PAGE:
- Davis CA, Hearn AS, Fletcher B, Bickford J, Garcia JE, Leveque V, Melendez JA, Silverman DN, Zucali J, Agarwal A: Potent Anti-tumor Effects of an Active Site Mutant of Human Manganese-Superoxide Dismutase: EVOLUTIONARY CONSERVATION OF PRODUCT INHIBITION. Journal of Biological Chemistry. 2004, 279: 12769-10.1074/jbc.M310623200.PubMedView ArticleGoogle Scholar
- Pope AJ, Druhan L, Guzman JE, Forbes SP, Murugesan V, Lu D, Xia Y, Chicoine LG, Parinandi NL, Cardounel AJ: Role of DDAH-1 in lipid peroxidation product-mediated inhibition of endothelial NO generation. American Journal of Physiology- Cell Physiology. 2007, 293: C1679-10.1152/ajpcell.00224.2007.PubMedView ArticleGoogle Scholar
- Kupferberg JP, Yokoyama S, Kezdy FJ: The kinetics of the phospholipase A2-catalyzed hydrolysis of Egg phosphatidylcholine in unilamellar vesicles. Product inhibition and its relief by serum albumin. Journal of Biological Chemistry. 1981, 256: 6274-6281.PubMedGoogle Scholar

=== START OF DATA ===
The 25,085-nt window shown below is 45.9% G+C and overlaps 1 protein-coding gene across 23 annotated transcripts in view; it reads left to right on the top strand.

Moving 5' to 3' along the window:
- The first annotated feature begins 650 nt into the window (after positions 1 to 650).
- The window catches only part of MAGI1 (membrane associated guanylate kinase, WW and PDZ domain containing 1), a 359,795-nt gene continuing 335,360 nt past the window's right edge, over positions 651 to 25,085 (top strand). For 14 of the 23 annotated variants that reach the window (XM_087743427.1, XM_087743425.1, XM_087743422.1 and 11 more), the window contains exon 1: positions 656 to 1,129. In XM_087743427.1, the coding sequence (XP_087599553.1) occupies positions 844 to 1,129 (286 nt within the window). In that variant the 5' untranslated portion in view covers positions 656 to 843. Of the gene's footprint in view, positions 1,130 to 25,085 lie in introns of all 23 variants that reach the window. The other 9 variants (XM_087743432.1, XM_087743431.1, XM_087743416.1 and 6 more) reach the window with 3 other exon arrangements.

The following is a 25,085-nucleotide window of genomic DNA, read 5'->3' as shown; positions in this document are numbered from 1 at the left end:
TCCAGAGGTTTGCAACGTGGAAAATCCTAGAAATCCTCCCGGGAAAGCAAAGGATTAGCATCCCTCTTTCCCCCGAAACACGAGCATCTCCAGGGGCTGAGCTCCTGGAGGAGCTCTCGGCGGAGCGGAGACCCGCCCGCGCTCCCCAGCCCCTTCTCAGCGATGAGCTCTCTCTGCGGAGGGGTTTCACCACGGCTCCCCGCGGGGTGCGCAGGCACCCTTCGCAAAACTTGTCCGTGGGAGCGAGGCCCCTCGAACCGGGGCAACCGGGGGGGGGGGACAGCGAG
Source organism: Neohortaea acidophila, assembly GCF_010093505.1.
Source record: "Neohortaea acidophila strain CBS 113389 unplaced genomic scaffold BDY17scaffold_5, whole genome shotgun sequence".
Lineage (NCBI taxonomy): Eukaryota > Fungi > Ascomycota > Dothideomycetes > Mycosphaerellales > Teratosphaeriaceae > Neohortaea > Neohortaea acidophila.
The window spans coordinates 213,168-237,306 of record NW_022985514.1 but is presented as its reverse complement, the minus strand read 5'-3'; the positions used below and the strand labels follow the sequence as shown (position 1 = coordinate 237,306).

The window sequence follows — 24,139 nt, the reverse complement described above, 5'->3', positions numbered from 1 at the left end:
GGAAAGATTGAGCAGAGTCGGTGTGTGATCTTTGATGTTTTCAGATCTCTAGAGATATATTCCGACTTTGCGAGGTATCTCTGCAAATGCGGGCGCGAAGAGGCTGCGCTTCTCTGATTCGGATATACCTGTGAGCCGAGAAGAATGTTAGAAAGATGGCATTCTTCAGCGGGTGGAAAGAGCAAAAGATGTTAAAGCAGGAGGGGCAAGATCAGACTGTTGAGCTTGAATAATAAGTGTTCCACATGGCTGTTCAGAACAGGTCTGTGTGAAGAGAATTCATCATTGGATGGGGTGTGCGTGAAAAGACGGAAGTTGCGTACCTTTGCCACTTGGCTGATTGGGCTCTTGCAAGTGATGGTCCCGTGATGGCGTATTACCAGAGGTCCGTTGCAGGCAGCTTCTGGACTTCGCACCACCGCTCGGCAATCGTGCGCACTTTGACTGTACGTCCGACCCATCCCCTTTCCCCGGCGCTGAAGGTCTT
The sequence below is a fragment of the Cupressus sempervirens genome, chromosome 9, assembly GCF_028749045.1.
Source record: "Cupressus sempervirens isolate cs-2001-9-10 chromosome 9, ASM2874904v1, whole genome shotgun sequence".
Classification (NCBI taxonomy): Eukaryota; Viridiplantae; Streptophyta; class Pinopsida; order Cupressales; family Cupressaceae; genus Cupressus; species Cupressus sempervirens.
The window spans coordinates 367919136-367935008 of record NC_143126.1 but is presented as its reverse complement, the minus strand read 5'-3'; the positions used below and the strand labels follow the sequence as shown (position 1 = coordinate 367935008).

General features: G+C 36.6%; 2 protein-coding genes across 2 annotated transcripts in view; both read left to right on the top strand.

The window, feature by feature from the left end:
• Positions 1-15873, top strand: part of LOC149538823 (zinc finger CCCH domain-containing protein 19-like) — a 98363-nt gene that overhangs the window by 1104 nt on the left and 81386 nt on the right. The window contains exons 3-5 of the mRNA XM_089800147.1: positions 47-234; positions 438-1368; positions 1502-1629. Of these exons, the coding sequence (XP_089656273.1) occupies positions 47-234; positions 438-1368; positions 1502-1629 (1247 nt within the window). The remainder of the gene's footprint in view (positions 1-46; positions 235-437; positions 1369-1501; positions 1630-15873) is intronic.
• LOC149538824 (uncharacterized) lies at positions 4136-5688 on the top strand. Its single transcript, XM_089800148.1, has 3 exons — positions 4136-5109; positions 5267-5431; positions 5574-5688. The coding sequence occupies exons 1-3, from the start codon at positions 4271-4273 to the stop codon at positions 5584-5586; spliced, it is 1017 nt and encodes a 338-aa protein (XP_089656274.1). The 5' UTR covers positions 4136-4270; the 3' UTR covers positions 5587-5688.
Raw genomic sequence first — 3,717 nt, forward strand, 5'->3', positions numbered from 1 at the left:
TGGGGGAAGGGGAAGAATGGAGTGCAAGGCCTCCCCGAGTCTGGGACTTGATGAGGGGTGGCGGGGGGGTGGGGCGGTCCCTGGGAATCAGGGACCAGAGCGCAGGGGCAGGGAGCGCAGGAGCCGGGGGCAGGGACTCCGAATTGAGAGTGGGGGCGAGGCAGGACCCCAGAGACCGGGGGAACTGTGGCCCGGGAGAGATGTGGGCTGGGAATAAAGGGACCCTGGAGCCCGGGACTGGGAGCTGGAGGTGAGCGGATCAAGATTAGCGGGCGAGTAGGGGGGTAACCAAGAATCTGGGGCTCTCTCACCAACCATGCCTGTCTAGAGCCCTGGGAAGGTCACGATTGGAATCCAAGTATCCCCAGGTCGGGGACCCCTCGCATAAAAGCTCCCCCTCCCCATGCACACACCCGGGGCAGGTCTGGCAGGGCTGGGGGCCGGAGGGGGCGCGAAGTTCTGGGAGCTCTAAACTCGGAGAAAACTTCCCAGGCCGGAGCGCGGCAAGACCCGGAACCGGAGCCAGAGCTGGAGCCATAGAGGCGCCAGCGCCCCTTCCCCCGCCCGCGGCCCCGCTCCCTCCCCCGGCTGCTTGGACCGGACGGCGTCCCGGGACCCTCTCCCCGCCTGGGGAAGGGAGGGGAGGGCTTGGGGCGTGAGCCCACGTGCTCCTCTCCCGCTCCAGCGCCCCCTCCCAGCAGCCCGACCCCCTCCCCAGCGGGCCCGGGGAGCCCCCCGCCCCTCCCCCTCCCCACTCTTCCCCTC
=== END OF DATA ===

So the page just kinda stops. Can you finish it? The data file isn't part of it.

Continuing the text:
- Pluckthun A, Dennis EA: Activation, aggregation, and product inhibition of cobra venom phospholipase A2 and comparison with other phospholipases. Journal of Biological Chemistry. 1985, 260: 11099-11106.PubMedGoogle Scholar
- Folch J, Lees M, Stanley GS: A Simple Method for the Isolation and Purification of Total Lipides From Animal Tissues. Journal of Biological Chemistry. 1957, 226: 497-509.PubMedGoogle Scholar
- Stewart JCM: Colorimetric determination of phospholipids with ammonium ferrothiocyanate. Anal Biochem. 1980, 104: 10-14. 10.1016/0003-2697(80)90269-9.PubMedView ArticleGoogle Scholar
- Yokoyama K, Shimizu F, Setaka M: Simultaneous separation of lysophospholipids from the total lipid fraction of crude biological samples using two-dimensional thin-layer chromatography. J Lipid Res. 2000, 41 (1): 142-147.PubMedGoogle Scholar
- Baron CB, Coburn RF: Comparison of two copper reagents for detection of saturated and unsaturated neutral lipids by charring-densitometry. J Liqu Chromatogr. 1984, 7: 2793-2801. 10.1080/01483918408067046.View ArticleGoogle Scholar